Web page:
Women Around Town, May 2023
Here are the gallery and museum exhibitions that I am recommending this month.
IN THE GALLERIES
Roberts Projects presents Tidal Wave of Colour, a new body of work by Wangari Mathenge. This series is composed of nine paintings that range from the intimate to the immersive. “The title takes its inspiration from civil rights icon Malcolm X, who used the phrase to capture the post-second World War zeitgeist of global revolution; between 1945 to 1955, ideas about liberation and independence permeated the world; and as a result, Africa, Asia, and Latin America revolted in pursuit of decolonization. Mathenge reinterprets iconic works etched deep into art history and in reworking the familiarity of the canon, Mathenge leans into the transcendent elements of her artistic practice, reclaiming a quiet power that resounds. In this new body of work, Mathenge references known classics such as Georges Seurat’s A Sunday on La Grande Jatte (1884), Grant Wood’s American Gothic (1930), and Peter Paul Ruben’s The Three Graces (1505). Modern artists who have become foundational to her lexicon, including Horace Pippin, Édouard Manet, Lucian Freud, also serve as muses. Mathenge’s interpretations incorporate her signature bright colors and inclusion of rich fabrics. More notably, her subjects are melanated, in direct contrast to the original sitter or sitters, and their surrounding environments are akin to stereotypical African milieus and filled with lush flora and fauna. Mathenge addresses historically entrenched painting traditions and genres such as the vanitas, ‘Orientalism,’ and the matter of the male gaze, and their influence on overlapping themes of memory, post-colonialism, domesticity, intimacy, and perception.” (RP) Thru June 3, 2023.
Also at Roberts, is Mia Middleton, Love Story. Middleton’s work explores interiority, memory and evocation. She creates small scale paintings where ephemeral moments are stripped of their context and suspended in time, intimating a narrative without creating one and inviting viewers into a psychological framework of uncertainty and discovery. The artists explains: “In a world where ideals and absolutes are delivered to us daily through devices, we barely control, what does it look like to surrender to imperfection, embrace discordance and ephemerality, or center our animal experience once again. There is certainly much discomfort there. In Love Story I am evoking a scene that takes place in a remote setting. The figures there are poised for pleasure or pain, movement, or stasis. It’s hard to determine. Domesticity mingles with wildness, simplicity with complexity, and through it, the body sits in the balance.A love story is a potent ideal. We look for an answer to ourselves, something through which we ascend – or escape – our physical bounds. Yet despite this hopeful belief, we know that purity can shatter, giving way to less transcendent feelings. It seems clear to me that there is little difference between reality and fantasy, memory and imagination, and a story can evolve in meaning continually over time. Using the body as the container for this mutability, Love Story is a place where a gesture, a stance, a look, a possession, becomes the whole world, if just for a moment, before shifting again.” – Mia Middleton, 2023”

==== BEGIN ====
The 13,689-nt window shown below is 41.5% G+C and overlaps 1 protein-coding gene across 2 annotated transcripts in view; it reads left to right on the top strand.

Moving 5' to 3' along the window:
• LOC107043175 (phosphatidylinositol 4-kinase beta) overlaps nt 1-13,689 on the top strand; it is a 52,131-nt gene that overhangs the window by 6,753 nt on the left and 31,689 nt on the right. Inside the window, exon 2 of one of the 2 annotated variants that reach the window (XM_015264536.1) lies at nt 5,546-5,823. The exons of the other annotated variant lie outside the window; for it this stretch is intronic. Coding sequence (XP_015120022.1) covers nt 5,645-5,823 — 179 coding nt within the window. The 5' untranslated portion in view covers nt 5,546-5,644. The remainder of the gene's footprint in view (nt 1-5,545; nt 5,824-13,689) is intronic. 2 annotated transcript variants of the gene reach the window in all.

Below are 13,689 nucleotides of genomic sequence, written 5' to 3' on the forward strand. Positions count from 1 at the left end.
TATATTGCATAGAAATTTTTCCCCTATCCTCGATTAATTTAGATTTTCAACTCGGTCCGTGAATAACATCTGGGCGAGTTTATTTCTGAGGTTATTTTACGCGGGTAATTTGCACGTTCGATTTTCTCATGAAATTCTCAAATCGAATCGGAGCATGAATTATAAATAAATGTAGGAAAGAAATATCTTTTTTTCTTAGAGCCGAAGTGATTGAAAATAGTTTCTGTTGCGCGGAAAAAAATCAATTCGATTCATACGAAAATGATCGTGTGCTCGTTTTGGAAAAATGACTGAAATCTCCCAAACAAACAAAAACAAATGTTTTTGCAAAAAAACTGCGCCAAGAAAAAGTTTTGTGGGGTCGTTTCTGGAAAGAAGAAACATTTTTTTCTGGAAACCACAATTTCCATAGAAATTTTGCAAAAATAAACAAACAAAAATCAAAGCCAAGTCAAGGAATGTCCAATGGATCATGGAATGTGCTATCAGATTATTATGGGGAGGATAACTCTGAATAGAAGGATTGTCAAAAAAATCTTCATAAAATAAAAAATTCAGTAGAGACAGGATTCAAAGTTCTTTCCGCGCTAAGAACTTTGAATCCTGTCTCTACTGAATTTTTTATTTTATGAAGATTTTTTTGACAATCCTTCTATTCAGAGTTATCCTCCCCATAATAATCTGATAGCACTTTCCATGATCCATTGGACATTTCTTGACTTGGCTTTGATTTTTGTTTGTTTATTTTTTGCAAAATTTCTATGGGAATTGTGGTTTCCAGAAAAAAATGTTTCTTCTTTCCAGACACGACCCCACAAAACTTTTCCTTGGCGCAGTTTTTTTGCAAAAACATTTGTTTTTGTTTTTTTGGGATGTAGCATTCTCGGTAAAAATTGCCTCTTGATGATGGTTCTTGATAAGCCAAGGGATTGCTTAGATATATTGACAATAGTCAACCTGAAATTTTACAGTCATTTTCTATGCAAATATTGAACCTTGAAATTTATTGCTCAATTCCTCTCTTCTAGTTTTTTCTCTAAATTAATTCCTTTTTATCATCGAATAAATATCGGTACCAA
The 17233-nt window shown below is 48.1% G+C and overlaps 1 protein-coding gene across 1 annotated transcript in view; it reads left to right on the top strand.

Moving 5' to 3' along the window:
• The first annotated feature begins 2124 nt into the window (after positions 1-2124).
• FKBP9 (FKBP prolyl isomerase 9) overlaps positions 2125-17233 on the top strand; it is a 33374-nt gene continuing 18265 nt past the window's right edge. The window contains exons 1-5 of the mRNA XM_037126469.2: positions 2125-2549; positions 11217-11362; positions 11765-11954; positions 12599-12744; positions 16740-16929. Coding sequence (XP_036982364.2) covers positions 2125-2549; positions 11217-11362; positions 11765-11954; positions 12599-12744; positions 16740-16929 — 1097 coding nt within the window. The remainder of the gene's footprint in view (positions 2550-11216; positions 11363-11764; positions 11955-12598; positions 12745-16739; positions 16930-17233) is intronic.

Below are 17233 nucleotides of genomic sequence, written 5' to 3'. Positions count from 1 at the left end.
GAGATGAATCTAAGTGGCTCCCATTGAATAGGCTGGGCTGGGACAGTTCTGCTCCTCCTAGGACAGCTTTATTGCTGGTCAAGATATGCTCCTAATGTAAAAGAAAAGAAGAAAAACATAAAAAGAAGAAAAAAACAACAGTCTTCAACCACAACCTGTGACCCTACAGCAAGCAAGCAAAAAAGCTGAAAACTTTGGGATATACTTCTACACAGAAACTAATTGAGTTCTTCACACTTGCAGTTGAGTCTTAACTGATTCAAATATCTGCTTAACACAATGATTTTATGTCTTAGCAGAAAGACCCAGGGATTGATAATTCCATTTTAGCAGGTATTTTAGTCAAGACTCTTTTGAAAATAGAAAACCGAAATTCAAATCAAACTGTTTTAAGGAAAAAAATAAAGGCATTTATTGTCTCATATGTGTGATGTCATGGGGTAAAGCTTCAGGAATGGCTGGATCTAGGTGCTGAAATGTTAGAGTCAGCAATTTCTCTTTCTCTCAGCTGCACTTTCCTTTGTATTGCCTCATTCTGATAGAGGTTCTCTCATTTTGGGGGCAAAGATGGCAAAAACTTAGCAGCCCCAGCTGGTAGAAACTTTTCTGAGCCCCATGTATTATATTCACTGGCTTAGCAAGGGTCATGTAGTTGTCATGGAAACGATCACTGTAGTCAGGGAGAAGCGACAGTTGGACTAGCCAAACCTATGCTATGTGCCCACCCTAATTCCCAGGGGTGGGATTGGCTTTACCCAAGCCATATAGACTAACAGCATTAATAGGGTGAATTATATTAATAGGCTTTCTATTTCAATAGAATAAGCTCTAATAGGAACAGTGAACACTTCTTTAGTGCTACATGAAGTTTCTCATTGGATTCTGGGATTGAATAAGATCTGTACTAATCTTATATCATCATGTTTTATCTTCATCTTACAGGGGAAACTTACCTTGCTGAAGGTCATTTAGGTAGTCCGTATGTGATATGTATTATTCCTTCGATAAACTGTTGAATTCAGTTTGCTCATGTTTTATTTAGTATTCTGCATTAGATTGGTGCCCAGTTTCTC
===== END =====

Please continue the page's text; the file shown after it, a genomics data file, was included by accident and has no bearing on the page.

Wild Mountain Thyme is the debut solo exhibition of Los Angeles painter Gwen O’Neil, on view at Anat Egbi Gallery on Wilshire Blvd. The exhibition is a love letter to Los Angeles, to its striking quality of light, its proximity to the ocean, its expansive skies and majestic mountains. The title, Wild Mountain Thyme refers to a Scottish/Irish folk song of the same name, occasionally known as “Purple Heather”—apt given O’Neil’s bold usage of purple. The song, a love song, was adapted and performed by countless artists and musicians over the last seventy years including James Taylor, The Byrds, and Joan Baez.
May 13 – June 24, 2023.